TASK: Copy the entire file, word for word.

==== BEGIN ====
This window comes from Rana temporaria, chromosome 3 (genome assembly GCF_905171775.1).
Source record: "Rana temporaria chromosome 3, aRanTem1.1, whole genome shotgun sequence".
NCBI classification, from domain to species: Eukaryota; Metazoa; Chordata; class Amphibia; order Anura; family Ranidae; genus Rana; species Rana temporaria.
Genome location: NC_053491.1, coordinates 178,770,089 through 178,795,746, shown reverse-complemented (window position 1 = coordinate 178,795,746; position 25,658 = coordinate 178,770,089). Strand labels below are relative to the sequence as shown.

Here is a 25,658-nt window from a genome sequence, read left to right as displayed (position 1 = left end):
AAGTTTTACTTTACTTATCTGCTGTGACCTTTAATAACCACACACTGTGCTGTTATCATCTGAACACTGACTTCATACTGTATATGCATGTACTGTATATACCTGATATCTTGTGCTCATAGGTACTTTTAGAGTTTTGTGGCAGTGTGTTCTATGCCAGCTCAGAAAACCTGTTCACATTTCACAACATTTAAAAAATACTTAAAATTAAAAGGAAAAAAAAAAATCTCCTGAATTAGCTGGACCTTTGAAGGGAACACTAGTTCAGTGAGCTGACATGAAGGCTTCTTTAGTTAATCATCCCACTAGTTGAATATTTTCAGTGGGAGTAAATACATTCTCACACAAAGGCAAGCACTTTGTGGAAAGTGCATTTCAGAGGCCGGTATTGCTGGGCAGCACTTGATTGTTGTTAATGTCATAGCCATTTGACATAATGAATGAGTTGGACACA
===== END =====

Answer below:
This window comes from Rana temporaria, chromosome 3 (genome assembly GCF_905171775.1).
Source record: "Rana temporaria chromosome 3, aRanTem1.1, whole genome shotgun sequence".
NCBI classification, from domain to species: Eukaryota; Metazoa; Chordata; class Amphibia; order Anura; family Ranidae; genus Rana; species Rana temporaria.
Genome location: NC_053491.1, coordinates 178,770,089 through 178,795,746, shown reverse-complemented (window position 1 = coordinate 178,795,746; position 25,658 = coordinate 178,770,089). Strand labels below are relative to the sequence as shown.

Here is a 25,658-nt window from a genome sequence, read left to right as displayed (position 1 = left end):
AAGTTTTACTTTACTTATCTGCTGTGACCTTTAATAACCACACACTGTGCTGTTATCATCTGAACACTGACTTCATACTGTATATGCATGTACTGTATATACCTGATATCTTGTGCTCATAGGTACTTTTAGAGTTTTGTGGCAGTGTGTTCTATGCCAGCTCAGAAAACCTGTTCACATTTCACAACATTTAAAAAATACTTAAAATTAAAAGGAAAAAAAAAAATCTCCTGAATTAGCTGGACCTTTGAAGGGAACACTAGTTCAGTGAGCTGACATGAAGGCTTCTTTAGTTAATCATCCCACTAGTTGAATATTTTCAGTGGGAGTAAATACATTCTCACACAAAGGCAAGCACTTTGTGGAAAGTGCATTTCAGAGGCCGGTATTGCTGGGCAGCACTTGATTGTTGTTAATGTCATAGCCATTTGACATAATGAATGAGTTGGACACA